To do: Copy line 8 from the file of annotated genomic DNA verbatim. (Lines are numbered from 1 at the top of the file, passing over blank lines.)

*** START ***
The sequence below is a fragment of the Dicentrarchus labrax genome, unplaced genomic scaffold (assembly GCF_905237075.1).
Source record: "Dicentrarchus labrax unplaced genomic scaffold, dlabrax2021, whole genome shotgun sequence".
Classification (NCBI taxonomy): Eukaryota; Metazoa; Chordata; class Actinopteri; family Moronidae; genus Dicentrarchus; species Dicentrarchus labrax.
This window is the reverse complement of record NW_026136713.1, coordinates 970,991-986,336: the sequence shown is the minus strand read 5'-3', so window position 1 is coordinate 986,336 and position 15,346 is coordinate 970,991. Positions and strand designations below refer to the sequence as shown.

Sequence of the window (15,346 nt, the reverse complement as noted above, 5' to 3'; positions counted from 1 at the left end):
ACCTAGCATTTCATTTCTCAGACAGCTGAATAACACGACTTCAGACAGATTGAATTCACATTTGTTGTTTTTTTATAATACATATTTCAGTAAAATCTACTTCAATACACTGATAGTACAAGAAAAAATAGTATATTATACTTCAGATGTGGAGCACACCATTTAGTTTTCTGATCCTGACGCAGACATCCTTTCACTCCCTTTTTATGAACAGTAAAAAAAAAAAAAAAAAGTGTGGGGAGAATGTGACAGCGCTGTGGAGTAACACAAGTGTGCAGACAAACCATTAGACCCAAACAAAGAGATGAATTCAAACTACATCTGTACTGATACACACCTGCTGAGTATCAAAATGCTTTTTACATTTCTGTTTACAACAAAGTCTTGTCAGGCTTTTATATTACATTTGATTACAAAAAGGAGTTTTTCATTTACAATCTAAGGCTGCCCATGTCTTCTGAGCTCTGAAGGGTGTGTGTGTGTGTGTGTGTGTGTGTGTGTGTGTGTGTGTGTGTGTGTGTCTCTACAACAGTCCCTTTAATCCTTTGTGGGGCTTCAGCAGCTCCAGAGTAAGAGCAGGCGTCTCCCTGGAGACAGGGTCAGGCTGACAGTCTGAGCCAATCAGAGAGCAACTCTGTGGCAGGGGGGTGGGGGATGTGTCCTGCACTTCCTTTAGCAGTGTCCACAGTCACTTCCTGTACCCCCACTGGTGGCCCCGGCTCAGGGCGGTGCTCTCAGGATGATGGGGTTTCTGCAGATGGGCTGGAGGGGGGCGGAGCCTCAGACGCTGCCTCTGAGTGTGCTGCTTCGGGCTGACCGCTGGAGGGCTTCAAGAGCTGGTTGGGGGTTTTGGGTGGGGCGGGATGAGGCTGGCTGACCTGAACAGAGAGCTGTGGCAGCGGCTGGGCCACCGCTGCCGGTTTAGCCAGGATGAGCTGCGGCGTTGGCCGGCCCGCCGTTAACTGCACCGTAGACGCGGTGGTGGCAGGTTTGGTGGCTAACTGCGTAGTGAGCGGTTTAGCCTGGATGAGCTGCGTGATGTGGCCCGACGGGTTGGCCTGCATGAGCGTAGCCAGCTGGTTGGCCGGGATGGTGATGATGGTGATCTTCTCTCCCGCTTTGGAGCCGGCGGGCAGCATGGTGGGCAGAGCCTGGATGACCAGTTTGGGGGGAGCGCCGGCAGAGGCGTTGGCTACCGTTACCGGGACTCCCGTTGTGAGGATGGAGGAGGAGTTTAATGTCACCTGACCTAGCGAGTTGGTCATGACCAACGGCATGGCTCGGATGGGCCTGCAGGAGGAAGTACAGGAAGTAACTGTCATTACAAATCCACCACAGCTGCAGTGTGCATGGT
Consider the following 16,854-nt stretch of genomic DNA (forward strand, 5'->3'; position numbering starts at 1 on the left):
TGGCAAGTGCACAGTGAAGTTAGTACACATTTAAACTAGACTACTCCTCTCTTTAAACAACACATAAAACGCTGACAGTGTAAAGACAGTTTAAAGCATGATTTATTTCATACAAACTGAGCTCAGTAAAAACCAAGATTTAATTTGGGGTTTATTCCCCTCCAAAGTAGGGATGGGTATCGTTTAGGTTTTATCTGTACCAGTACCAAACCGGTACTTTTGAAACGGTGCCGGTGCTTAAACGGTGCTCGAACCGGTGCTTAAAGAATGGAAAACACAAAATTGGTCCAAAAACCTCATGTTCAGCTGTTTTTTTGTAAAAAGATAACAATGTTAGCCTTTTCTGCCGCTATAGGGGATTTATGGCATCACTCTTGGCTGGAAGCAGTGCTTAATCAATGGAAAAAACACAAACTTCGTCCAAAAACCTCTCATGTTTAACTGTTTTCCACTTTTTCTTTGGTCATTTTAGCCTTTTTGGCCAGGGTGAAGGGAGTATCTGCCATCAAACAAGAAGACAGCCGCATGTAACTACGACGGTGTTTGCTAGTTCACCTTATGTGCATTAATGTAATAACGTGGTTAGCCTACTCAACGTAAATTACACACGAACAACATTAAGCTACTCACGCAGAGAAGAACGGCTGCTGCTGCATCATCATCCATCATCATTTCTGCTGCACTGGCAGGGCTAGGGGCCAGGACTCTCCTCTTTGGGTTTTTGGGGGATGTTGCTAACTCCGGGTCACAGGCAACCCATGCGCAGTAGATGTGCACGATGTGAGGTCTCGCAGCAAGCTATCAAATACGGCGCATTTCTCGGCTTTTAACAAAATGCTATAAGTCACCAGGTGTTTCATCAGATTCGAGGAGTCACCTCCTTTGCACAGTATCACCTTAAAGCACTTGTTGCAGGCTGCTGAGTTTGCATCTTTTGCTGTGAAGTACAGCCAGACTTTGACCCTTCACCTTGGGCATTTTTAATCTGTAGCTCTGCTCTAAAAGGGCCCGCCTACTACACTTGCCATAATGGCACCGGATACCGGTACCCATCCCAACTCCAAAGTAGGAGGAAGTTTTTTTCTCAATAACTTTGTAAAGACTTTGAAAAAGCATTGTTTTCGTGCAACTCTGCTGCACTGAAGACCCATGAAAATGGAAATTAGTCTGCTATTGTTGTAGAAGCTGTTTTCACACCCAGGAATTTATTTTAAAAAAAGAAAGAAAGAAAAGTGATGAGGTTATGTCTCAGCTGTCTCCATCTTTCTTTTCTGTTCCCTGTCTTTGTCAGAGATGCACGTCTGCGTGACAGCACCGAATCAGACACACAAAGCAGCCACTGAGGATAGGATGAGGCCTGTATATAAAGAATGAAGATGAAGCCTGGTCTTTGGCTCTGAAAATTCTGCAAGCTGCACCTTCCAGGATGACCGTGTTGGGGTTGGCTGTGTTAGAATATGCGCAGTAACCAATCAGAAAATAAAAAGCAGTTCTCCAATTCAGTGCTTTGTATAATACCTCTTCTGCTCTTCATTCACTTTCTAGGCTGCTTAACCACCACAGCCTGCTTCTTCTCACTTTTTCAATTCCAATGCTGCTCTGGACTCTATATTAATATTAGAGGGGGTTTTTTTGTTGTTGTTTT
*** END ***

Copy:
TGGCAAGTGCACAGTGAAGTTAGTACACATTTAAACTAGACTACTCCTCTCTTTAAACAACACATAAAACGCTGACAGTGTAAAGACAGTTTAAAGCATGATTTATTTCATACAAACTGAGCTCAGTAAAAACCAAGATTTAATTTGGGGTTTATTCCCCTCCAAAGTAGGGATGGGTATCGTTTAGGTTTTATCTGTACCAGTACCAAACCGGTACTTTTGAAACGGTGCCGGTGCTTAAACGGTGCTCGAACCGGTGCTTAAAGAATGGAAAACACAAAATTGGTCCAAAAACCTCATGTTCAGCTGTTTTTTTGTAAAAAGATAACAATGTTAGCCTTTTCTGCCGCTATAGGGGATTTATGGCATCACTCTTGGCTGGAAGCAGTGCTTAATCAATGGAAAAAACACAAACTTCGTCCAAAAACCTCTCATGTTTAACTGTTTTCCACTTTTTCTTTGGTCATTTTAGCCTTTTTGGCCAGGGTGAAGGGAGTATCTGCCATCAAACAAGAAGACAGCCGCATGTAACTACGACGGTGTTTGCTAGTTCACCTTATGTGCATTAATGTAATAACGTGGTTAGCCTACTCAACGTAAATTACACACGAACAACATTAAGCTACTCACGCAGAGAAGAACGGCTGCTGCTGCATCATCATCCATCATCATTTCTGCTGCACTGGCAGGGCTAGGGGCCAGGACTCTCCTCTTTGGGTTTTTGGGGGATGTTGCTAACTCCGGGTCACAGGCAACCCATGCGCAGTAGATGTGCACGATGTGAGGTCTCGCAGCAAGCTATCAAATACGGCGCATTTCTCGGCTTTTAACAAAATGCTATAAGTCACCAGGTGTTTCATCAGATTCGAGGAGTCACCTCCTTTGCACAGTATCACCTTAAAGCACTTGTTGCAGGCTGCTGAGTTTGCATCTTTTGCTGTGAAGTACAGCCAGACTTTGACCCTTCACCTTGGGCATTTTTAATCTGTAGCTCTGCTCTAAAAGGGCCCGCCTACTACACTTGCCATAATGGCACCGGATACCGGTACCCATCCCAACTCCAAAGTAGGAGGAAGTTTTTTTCTCAATAACTTTGTAAAGACTTTGAAAAAGCATTGTTTTCGTGCAACTCTGCTGCACTGAAGACCCATGAAAATGGAAATTAGTCTGCTATTGTTGTAGAAGCTGTTTTCACACCCAGGAATTTATTTTAAAAAAAGAAAGAAAGAAAAGTGATGAGGTTATGTCTCAGCTGTCTCCATCTTTCTTTTCTGTTCCCTGTCTTTGTCAGAGATGCACGTCTGCGTGACAGCACCGAATCAGACACACAAAGCAGCCACTGAGGATAGGATGAGGCCTGTATATAAAGAATGAAGATGAAGCCTGGTCTTTGGCTCTGAAAATTCTGCAAGCTGCACCTTCCAGGATGACCGTGTTGGGGTTGGCTGTGTTAGAATATGCGCAGTAACCAATCAGAAAATAAAAAGCAGTTCTCCAATTCAGTGCTTTGTATAATACCTCTTCTGCTCTTCATTCACTTTCTAGGCTGCTTAACCACCACAGCCTGCTTCTTCTCACTTTTTCAATTCCAATGCTGCTCTGGACTCTATATTAATATTAGAGGGGGTTTTTTTGTTGTTGTTTT